People, people and more people — that is all I have seen for 24 hours. Group Alabama just returned to our hotel after one of the most incredible experiences I have ever been through.

First, we walked and walked in streets filled with people, only to arrive at the field where the closing Mass took place around noon Madrid time yesterday.

As far as the eye could see, people were walking, and then settling down into the dust to wait for the Holy Father. We were very fortunate to get there as early as we did because we got a good spot up against a fence.

For the next eight hours, we fought the lines for water and wished it would rain. It was so hot!

Little did we know our prayers would be answered — but not until we no longer wanted it.

The ingenious guys in our group made us a little shelter to shade us from the sun out of our tarps, and there we camped.

Finally, Papa Benedict arrived — to an estimated crowd of 2 million cheering and dancing young people.

As the sun set and the prayers began, so did the rain. Under our tarps we all went, and the prayers were halted for a time.

Though I felt sorry for everyone (including myself) out in such miserable circumstances, I felt especially sorry for all the cardinals and bishops — and the Pope — up on the stage who just sat through it all.

The rain provided some off-script comments from the Holy Father to the joy of the crowd! There was a comradeship with him that deepened when you saw his wind-blown hair and his umbrella fighting the wind and rain.

Then he led all of us in Benediction, and the vast crowd knelt in the rain to adore Our Lord in the Blessed Sacrament.

It was a night I will never forget.

It rained on and off. We all huddled under tarps to keep dry, sharing shelter with perfect strangers. The mood was pretty happy, despite the circumstances.

Life took on a different perspective when I awoke this morning. All of our material possessions had been ruined during the night. We were aware that faith is really the only thing we have that is a lasting happiness.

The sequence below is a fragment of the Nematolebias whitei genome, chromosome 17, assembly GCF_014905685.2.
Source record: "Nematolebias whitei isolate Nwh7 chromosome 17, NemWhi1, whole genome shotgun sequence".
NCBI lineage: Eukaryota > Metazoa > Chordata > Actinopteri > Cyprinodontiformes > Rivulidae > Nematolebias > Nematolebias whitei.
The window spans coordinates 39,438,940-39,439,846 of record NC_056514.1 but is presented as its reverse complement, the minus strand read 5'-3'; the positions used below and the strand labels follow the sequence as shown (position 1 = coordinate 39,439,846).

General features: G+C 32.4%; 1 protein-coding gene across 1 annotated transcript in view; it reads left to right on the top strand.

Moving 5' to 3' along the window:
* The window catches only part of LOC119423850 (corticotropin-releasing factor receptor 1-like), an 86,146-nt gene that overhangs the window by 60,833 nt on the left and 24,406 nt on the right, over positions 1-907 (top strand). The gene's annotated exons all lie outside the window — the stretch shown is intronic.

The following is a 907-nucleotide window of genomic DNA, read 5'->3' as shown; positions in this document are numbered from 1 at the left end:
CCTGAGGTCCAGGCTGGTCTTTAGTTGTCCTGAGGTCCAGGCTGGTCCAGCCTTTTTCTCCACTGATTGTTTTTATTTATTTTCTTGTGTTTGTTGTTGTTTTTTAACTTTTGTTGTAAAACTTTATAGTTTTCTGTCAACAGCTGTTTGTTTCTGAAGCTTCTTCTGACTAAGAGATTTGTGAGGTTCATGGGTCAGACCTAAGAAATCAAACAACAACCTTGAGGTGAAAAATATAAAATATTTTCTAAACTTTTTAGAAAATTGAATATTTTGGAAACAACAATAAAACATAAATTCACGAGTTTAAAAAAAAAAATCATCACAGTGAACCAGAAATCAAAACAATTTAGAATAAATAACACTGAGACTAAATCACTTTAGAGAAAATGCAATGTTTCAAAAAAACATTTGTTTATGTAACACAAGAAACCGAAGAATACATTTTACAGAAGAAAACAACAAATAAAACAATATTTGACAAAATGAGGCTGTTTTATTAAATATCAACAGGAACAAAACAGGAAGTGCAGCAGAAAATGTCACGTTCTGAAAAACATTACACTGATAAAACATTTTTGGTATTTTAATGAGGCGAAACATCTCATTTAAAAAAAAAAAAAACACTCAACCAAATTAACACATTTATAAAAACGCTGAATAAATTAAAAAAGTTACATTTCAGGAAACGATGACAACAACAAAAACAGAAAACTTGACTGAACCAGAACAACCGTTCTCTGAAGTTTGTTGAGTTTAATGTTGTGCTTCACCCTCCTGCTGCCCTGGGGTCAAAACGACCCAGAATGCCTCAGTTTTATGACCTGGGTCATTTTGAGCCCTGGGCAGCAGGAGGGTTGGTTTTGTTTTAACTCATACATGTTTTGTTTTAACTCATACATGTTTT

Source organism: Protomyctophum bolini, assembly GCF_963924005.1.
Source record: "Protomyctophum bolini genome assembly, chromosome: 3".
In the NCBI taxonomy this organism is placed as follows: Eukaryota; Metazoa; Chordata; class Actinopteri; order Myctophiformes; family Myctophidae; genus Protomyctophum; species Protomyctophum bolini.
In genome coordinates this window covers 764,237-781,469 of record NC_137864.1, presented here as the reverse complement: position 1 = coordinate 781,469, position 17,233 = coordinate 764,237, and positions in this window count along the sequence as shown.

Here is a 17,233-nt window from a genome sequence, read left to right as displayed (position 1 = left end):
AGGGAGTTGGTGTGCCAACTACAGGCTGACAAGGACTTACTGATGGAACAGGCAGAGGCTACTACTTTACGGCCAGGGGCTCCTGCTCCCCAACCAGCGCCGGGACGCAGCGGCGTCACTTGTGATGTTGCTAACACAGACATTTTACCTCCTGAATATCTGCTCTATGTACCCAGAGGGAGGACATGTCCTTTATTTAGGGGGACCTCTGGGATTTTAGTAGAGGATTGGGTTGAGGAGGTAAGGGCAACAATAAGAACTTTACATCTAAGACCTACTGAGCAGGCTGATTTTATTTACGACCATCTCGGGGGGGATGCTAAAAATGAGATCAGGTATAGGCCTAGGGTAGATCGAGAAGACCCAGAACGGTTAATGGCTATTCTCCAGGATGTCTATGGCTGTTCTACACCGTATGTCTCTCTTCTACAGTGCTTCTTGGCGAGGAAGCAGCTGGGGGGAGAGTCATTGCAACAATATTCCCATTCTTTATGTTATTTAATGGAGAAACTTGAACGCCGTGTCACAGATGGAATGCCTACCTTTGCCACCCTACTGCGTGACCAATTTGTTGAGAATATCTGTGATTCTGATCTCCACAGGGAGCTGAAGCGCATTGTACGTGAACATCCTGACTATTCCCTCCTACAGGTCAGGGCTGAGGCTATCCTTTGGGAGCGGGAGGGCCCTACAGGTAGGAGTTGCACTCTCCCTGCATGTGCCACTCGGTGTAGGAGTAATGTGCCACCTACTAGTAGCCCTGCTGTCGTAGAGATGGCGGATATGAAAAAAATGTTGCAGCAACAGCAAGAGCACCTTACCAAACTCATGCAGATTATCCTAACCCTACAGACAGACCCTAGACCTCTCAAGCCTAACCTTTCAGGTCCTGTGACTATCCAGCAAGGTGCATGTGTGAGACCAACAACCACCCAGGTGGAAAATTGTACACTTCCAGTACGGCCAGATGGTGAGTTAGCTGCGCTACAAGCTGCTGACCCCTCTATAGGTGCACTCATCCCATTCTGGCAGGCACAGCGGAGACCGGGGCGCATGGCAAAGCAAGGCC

As the sun came up over the crowd, everyone tried to clean up and prepare for Mass.

My biggest disappointment, out of everything, was the fact that the tents that held the Blessed Sacrament were destroyed during the storm, taking away our chance for adoration, and making it impossible to distribute holy Communion during Mass in the morning.

Finally, Pope Benedict arrived again, but, due to the vast crowds, he was unable to drive around through all of us. Another huge disappointment, but it is all part of the WYD sacrifice.

A very dirty, tired crowd participated in the beautiful closing Mass.

There is nothing like the experience — youth of the whole world praying together. Even though we all speak different languages, we are all united in the sacrifice of the Mass. We followed along in our pilgrim manuals and wished we could speak Spanish.

One of the songs was Here I Am, Lord, and it was in English! The familiar words to that song took on a deeper meaning after such physical difficulties: “I will break their hearts of stone. Give them hearts for Love alone.”

That is my prayer for WYD: After all that we have experienced, as all the youth return home to their countries, may our hearts be only for you, Lord.

Rachel Howell, the Register’s customer-and-administrative-support representative,

is blogging about the faith-filled events of World Youth Day 2011 from Madrid.

She is traveling with a group of first-time pilgrims from her parish in Alabama.

Read about Rachel’s other WYD adventures:

Praying for World Youth Day
4 Reasons to Go to World Youth Day
Madrid, Here We Are!
Opening Mass Welcomes Pilgrims to WYD
Day 3 in Madrid: A Trip to Confession Park, Vocational Booths and ‘Life on the Rock’
Day 4 in Madrid: The Pope Has Arrived!
Day 5 in Madrid: The Way of the Cross and a Blessing by the Pope